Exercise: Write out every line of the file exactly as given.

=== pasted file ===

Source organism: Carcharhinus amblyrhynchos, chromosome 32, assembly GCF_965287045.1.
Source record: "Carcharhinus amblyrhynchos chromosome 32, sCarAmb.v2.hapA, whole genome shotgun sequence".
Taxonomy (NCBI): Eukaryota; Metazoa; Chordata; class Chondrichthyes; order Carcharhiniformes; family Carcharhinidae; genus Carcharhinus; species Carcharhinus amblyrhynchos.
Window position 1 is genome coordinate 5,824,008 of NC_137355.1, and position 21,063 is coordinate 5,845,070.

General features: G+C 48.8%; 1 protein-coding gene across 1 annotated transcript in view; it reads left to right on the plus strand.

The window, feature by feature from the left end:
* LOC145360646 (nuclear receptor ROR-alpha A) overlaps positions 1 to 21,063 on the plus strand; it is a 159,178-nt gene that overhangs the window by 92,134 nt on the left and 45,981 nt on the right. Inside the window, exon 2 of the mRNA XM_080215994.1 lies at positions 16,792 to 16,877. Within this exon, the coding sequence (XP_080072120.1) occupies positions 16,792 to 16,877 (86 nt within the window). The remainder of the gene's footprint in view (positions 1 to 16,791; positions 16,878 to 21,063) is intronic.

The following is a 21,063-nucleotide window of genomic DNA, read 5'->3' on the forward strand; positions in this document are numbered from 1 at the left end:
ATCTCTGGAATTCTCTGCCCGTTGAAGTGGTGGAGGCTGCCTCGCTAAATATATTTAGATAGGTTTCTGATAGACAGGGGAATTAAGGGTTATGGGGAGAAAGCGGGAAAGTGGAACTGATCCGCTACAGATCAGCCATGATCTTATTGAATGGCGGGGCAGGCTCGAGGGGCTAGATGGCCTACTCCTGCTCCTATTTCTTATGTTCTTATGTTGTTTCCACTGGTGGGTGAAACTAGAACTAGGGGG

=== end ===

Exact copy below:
Source organism: Carcharhinus amblyrhynchos, chromosome 32, assembly GCF_965287045.1.
Source record: "Carcharhinus amblyrhynchos chromosome 32, sCarAmb.v2.hapA, whole genome shotgun sequence".
Taxonomy (NCBI): Eukaryota; Metazoa; Chordata; class Chondrichthyes; order Carcharhiniformes; family Carcharhinidae; genus Carcharhinus; species Carcharhinus amblyrhynchos.
Window position 1 is genome coordinate 5,824,008 of NC_137355.1, and position 21,063 is coordinate 5,845,070.

General features: G+C 48.8%; 1 protein-coding gene across 1 annotated transcript in view; it reads left to right on the plus strand.

The window, feature by feature from the left end:
* LOC145360646 (nuclear receptor ROR-alpha A) overlaps positions 1 to 21,063 on the plus strand; it is a 159,178-nt gene that overhangs the window by 92,134 nt on the left and 45,981 nt on the right. Inside the window, exon 2 of the mRNA XM_080215994.1 lies at positions 16,792 to 16,877. Within this exon, the coding sequence (XP_080072120.1) occupies positions 16,792 to 16,877 (86 nt within the window). The remainder of the gene's footprint in view (positions 1 to 16,791; positions 16,878 to 21,063) is intronic.

The following is a 21,063-nucleotide window of genomic DNA, read 5'->3' on the forward strand; positions in this document are numbered from 1 at the left end:
ATCTCTGGAATTCTCTGCCCGTTGAAGTGGTGGAGGCTGCCTCGCTAAATATATTTAGATAGGTTTCTGATAGACAGGGGAATTAAGGGTTATGGGGAGAAAGCGGGAAAGTGGAACTGATCCGCTACAGATCAGCCATGATCTTATTGAATGGCGGGGCAGGCTCGAGGGGCTAGATGGCCTACTCCTGCTCCTATTTCTTATGTTCTTATGTTGTTTCCACTGGTGGGTGAAACTAGAACTAGGGGG